When I returned to the U.S. in January 2016, I began buying gently used computers. By the end of the year, I took 15 to a village in Benin to give to a local school. Then I realized that the teachers and even the director of the school had never seen computers before, so I hired an IT professional from a nearby city to teach both the children and the educators basic computer literacy.
In January 2017, I spoke to, Vice President, Application Services, Johnson & Johnson, about CodeToHope. At the time, it was a tiny thing. But he got very excited. “How many computers do you have?” he asked. I told him 15, and he said, “You need to think bigger. You need to think 100, 200 and even 300 computers. Set a big goal.” That pushed me into an uncomfortable area, but I’m glad he did.
Mike then connected me with, Chief Applications Officer, who offered to be a corporate sponsor for my program and helped us secure $20,000 to expand our efforts. CodeToHope is now a 501(c)(3) charity, and we are also part of Johnson & Johnson’s Click to Care program, in which the company matches charitable donations made by its employees. Other colleagues have donated their own computers and given money. So far, we’ve donated 36 computers to three schools, which are shared by 1,500 students.
Going forward, my goal is to donate 500 computers per year and raise $50,000, so our operation can reach countries such as Cameroon, Botswana and Niger, as well as Latin America.
When people ask why I decided to do this, I say Johnson & Johnson is the reason. I do this because the company inspired me to help make the world a better place.Share
My Future Hopes for CodeToHope
Recently, I and two other volunteers from Johnson & Johnson paid our own way to Benin to get a sense of the impact of our contributions. We had more than 750 people show up to thank us—and I was personally overwhelmed to see this. They understood that because of what we’re doing, their children might not have to suffer like they have.
In December 2016, I asked students to type one sentence on a donated computer—it took them 20 minutes each. Eight months later, the same students pulled together a full PowerPoint presentation—with pictures—in 20 minutes. That blew my mind.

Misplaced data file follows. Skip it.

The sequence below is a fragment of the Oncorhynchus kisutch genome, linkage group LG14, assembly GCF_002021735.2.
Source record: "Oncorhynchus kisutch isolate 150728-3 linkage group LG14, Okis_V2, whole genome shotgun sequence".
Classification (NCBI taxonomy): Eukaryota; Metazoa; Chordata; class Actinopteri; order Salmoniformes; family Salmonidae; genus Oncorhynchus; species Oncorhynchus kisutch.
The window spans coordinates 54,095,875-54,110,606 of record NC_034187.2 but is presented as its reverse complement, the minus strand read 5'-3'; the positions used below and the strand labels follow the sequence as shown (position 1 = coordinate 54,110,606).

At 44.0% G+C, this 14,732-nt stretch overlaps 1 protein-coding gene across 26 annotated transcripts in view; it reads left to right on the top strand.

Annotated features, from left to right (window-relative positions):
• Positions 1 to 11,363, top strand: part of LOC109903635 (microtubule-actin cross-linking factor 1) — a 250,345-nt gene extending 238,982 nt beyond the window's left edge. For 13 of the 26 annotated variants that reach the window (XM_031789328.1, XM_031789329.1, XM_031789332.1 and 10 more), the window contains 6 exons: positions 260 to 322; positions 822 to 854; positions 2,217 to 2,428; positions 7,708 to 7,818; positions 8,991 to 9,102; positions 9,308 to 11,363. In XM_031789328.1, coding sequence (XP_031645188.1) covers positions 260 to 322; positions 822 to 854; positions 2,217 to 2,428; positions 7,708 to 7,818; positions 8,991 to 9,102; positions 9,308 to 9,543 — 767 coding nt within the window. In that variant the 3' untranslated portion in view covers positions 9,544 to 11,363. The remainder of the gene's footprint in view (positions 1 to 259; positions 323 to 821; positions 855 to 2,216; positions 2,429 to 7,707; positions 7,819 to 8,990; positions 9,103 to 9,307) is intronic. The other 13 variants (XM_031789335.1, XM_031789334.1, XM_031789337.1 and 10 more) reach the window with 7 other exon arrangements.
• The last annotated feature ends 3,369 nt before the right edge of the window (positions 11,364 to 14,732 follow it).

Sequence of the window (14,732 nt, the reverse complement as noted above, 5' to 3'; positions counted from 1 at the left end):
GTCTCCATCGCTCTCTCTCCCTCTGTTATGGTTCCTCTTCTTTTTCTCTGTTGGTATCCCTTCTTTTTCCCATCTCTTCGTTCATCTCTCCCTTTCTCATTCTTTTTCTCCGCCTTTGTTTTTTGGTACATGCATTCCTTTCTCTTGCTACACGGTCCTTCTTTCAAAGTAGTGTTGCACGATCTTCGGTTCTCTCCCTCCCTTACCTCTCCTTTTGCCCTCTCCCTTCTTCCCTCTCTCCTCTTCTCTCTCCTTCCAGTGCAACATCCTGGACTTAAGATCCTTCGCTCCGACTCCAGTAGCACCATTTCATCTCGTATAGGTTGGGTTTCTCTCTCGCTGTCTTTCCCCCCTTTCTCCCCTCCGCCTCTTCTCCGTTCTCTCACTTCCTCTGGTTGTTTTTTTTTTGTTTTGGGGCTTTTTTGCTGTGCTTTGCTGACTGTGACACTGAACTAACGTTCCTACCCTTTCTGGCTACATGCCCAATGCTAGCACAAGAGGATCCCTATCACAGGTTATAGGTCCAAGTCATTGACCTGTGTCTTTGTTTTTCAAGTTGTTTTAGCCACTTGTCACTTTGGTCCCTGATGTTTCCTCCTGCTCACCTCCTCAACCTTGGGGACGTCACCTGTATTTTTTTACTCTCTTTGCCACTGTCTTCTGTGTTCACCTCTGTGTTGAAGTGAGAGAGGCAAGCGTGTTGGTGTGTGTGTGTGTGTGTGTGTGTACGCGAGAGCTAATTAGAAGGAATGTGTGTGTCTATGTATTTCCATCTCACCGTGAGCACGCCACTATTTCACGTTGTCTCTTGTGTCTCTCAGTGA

Not only are the students progressing and feeling more confident, but there has been a 30% increase in their school attendance—and 40% of the students are doing better in other classes because the teachers are using computer time as an incentive to get them to do their other work. Plus, more parents are pushing their children to go to school, rather than having them leave school to fish or farm.
We have many goals for CodeToHope. For example, we currently have our sights set on an area in Benin called Ganvie, a fishing village that sits on Lake Nakoué. The entire village is built on stilts surrounded by water. I want to set up an IT center in the local school, get a generator, and bring in 20 computers to help better educate the students and give them more opportunities.
But beyond simply building computer literacy, we are giving children the tools and the training to become community leaders. We are helping change the mentality of waiting for someone else to come in and fix local problems with donations of food or buildings, and instead, are supporting these students so they can ultimately find solutions themselves.
We are also holding workshops at local universities. During our most recent trip to Benin, one of my colleagues gave a full-day class on software development. I’d like to create a program where any of our volunteers could come to help teach once or twice a year.
Another potential project is something Mike Reilly would like to see happen—a sponsored internship program where Johnson & Johnson brings several people from Africa to work in the U.S. in management or IT so they can then take their gained knowledge back to help create solutions for problems in their home country.
There is so much to be done but, at 34 years old, I consider it a calling and a duty to push ahead with CodeToHope. It makes me feel as if I have a purpose. And I guarantee that in 10 to 15 years, when we see the fruits of all of our work, it will be amazing.
When people ask why I decided to do this, I say Johnson & Johnson is the reason. I do this because the company inspired me to help make the world a better place.